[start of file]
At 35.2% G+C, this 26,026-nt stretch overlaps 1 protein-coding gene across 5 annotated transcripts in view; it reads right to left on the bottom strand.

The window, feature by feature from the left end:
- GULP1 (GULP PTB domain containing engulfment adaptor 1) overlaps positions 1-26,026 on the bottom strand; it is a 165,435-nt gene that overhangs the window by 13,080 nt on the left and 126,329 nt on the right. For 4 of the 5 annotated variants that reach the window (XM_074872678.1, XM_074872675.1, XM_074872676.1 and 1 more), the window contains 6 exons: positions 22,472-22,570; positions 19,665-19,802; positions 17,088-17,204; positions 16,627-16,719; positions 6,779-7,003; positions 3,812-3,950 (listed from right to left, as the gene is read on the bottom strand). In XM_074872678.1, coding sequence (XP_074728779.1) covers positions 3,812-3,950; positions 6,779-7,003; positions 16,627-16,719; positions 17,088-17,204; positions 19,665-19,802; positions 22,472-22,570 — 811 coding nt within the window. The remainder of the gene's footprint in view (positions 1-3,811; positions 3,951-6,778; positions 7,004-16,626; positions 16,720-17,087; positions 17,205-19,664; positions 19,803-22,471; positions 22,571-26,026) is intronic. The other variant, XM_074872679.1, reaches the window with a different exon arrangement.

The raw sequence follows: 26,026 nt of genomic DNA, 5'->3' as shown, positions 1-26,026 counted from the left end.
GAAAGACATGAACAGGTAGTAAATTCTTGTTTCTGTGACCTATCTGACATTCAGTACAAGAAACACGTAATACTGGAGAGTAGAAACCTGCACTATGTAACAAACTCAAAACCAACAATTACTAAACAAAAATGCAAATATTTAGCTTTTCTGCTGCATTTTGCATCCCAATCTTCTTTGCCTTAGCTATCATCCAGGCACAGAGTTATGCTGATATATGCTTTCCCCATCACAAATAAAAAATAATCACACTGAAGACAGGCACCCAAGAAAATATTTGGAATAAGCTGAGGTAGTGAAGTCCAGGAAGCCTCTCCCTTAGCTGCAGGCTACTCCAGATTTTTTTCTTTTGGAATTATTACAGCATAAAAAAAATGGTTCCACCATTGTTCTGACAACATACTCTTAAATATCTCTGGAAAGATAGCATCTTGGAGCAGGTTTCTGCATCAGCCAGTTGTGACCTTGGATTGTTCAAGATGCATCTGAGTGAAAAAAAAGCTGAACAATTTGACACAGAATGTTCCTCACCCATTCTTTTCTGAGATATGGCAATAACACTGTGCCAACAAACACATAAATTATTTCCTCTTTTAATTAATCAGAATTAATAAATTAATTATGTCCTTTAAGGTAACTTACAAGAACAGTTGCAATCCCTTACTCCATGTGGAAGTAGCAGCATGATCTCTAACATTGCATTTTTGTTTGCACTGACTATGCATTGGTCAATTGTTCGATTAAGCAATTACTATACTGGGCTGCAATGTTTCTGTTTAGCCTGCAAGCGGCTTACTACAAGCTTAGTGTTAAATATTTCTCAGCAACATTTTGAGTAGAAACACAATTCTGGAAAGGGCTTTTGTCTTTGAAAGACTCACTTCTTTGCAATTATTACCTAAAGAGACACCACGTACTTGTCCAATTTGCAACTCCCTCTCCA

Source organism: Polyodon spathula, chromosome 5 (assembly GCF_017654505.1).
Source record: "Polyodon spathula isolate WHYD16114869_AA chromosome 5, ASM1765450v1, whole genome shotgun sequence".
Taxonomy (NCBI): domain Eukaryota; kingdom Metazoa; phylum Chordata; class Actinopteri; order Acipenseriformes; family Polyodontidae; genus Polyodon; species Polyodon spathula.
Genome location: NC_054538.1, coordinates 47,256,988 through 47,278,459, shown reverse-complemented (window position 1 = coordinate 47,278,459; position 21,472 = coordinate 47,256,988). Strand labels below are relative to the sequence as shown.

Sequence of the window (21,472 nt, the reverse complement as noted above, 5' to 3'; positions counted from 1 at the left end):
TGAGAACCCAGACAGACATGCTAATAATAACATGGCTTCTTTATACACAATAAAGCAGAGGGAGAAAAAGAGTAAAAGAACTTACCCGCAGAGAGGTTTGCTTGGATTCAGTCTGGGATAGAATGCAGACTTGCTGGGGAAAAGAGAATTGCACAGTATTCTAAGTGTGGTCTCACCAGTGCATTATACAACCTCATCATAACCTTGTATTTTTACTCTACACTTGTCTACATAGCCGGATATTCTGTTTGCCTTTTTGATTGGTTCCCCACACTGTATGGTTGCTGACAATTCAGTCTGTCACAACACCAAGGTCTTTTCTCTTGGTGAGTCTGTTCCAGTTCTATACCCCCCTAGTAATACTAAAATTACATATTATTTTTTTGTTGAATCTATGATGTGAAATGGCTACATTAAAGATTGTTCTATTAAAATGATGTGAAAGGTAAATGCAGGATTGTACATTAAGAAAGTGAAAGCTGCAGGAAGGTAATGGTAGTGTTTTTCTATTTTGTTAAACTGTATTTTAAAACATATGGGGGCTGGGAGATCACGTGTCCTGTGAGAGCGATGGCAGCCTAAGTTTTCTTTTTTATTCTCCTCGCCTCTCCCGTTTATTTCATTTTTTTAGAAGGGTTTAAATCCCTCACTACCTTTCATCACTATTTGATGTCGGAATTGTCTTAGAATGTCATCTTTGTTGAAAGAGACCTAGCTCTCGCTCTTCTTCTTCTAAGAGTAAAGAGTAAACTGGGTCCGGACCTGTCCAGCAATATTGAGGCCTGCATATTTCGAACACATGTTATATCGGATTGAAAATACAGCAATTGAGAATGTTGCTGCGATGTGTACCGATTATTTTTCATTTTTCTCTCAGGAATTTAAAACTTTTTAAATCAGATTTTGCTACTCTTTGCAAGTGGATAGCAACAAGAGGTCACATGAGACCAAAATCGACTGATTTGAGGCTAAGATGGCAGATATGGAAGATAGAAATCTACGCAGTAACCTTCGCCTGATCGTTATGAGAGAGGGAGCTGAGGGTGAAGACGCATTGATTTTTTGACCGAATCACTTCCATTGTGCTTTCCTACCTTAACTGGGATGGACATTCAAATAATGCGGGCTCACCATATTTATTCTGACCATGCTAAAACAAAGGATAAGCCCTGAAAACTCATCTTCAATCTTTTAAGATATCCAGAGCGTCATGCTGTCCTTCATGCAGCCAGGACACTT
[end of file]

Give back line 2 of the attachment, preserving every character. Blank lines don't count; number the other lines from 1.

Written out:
The window, feature by feature from the left end: